Growing up Asian American, Joanna Ho felt surrounded by Disney princesses with big blue eyes and long eyelashes. In the privacy of her room, she stood before the mirror, using her fingers to lift her eyelids in hopes of transforming her body — herself — into something different.
It wasn’t until she was in her 30s that she began to embrace the fact that she had “eyes that kiss in the corners,” to borrow a phrase from and the title of her recently published book. Ho was in Taiwan, where her mom’s side is from, standing in line at a 7-Eleven when she noticed that the people on the cover of the magazine didn’t look like Disney princesses. They were Asian, like her. And they were beautiful. “That means I can be beautiful, too,” Ho recalls thinking.
Later, when Ho became a mother, she knew she didn’t want her children to struggle with their appearance as she did. “I want them to be proud of where they’re from and who they’re from,” Ho says. So she wrote “Eyes That Kiss in the Corners,” which traces a young Asian American girl’s eyes back to those of her beloved grandmother and the heritage they contain; her first book, which was picked up by an imprint of the legendary publishing house HarperCollins, went on to become a New York Times bestseller. A companion book that follows a young Asian American boy and his family, “Eyes That Speak to the Stars,” is forthcoming.
Though Ho has laid the Disney princesses to rest, amid the pandemic, she has found herself struggling with another unattainable ideal: The Woman Who Has It All — the working mom who manages to devote herself equally to her career and her children, capping off a productive day at the office by setting a hot, healthy meal down on the dinner table.
“I’m just barely keeping my head above water,” Ho tells the Deseret News. “I’m a single mom. I work full time. I’m a vice principal at a high school. The writing is a side hustle — it’s the thing I do on the weekends, in the mornings, at night. I have two kids. I can’t do it all. This pandemic, this life, has really forced me to acknowledge that I have limits and that’s OK and that it’s necessary to lean on others to help you through.”
Not only does Ho realize that it’s OK to rely on her community, she’s teaching herself not to actively resist when others offer to help. “I’m always like, ‘You don’t need to do that. I’m fine, I’m fine.’ I’m trying to learn how to — instead of pushing back and saying, ‘I don’t need help’ — I’m learning how to say ‘thank you’ and express my gratitude,” she says.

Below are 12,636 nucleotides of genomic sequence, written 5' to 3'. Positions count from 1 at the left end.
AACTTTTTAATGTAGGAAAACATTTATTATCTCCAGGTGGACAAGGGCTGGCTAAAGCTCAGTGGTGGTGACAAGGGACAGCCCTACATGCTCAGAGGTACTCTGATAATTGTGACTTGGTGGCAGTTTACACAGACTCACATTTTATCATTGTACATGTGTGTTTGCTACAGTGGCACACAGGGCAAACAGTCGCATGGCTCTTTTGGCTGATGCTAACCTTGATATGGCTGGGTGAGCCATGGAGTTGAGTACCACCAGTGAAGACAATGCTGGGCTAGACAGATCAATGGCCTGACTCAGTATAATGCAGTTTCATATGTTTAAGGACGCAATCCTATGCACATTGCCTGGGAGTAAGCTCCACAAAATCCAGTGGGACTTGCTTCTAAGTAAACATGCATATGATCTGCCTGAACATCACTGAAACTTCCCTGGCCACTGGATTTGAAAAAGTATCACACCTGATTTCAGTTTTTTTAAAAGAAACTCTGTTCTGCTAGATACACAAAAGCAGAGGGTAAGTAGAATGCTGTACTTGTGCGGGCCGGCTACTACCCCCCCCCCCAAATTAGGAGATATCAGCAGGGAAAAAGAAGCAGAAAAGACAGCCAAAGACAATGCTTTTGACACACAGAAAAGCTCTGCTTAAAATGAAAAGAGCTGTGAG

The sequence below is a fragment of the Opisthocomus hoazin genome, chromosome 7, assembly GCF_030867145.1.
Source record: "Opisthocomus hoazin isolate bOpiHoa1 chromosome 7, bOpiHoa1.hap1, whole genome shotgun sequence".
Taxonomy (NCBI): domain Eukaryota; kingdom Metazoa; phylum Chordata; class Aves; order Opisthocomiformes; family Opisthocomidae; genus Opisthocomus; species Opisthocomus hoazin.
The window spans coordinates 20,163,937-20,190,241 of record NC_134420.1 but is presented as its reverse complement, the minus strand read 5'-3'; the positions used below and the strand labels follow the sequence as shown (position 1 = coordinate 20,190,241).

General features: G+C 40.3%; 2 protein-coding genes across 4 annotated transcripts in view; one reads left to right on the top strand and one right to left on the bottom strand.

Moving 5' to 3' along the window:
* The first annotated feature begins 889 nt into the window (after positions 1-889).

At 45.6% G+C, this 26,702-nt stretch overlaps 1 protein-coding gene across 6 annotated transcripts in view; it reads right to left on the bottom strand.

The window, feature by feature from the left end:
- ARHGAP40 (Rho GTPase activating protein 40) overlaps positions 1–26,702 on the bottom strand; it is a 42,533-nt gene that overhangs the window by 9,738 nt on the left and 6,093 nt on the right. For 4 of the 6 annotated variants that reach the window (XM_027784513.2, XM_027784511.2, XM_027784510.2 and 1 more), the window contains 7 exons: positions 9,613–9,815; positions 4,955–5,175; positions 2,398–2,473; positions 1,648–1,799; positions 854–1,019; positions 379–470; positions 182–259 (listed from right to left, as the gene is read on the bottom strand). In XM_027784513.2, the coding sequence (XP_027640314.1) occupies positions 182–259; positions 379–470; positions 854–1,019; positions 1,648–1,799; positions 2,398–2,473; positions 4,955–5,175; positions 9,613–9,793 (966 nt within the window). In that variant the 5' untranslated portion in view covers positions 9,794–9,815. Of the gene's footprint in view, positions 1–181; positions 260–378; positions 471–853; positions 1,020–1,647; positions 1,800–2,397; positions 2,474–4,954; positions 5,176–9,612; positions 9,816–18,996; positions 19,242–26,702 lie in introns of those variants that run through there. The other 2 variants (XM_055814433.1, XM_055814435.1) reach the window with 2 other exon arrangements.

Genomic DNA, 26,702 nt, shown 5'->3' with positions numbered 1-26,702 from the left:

Ho adds that, too often, our culture promotes women’s self-care as a first step to taking care of others — it’s that trope that every woman has heard: You have to put on your oxygen mask first. But Ho is questioning that idea, as well.
One way Ho takes care of herself is by nourishing her spirit. A member of The Church of Jesus Christ of Latter-day Saints, she remarks, “I don’t know how people get through these times without faith or the gospel to hold on to.” She says she has “an anchor and foundation in the gospel” and takes great comfort in the knowledge that “I can get on my knees and pray and get answers and be guided and make sense of things that are happening in the world.”
“I feel the hand of God in my life,” she adds. “Particularly when things are hard, I find the scripture studies — the things that I read — are direct answers to the things I need that day.”
On a recent night at her home in California’s Bay Area — after her 6-year-old son and 4-year-old daughter were tucked into bed — Ho had an epiphany as she knelt, alone, in prayer. “I was just so overwhelmed by all that was happening in the world and I had this super clear vision that I needed to take care of myself,” she says.
The message, she adds, was breathtakingly simple: “You need to take care of yourself because you matter. Not because you can serve other people. You’re a daughter of God and you matter. Period.”
This story appears in the May issue of Deseret Magazine. Learn more about how to subscribe.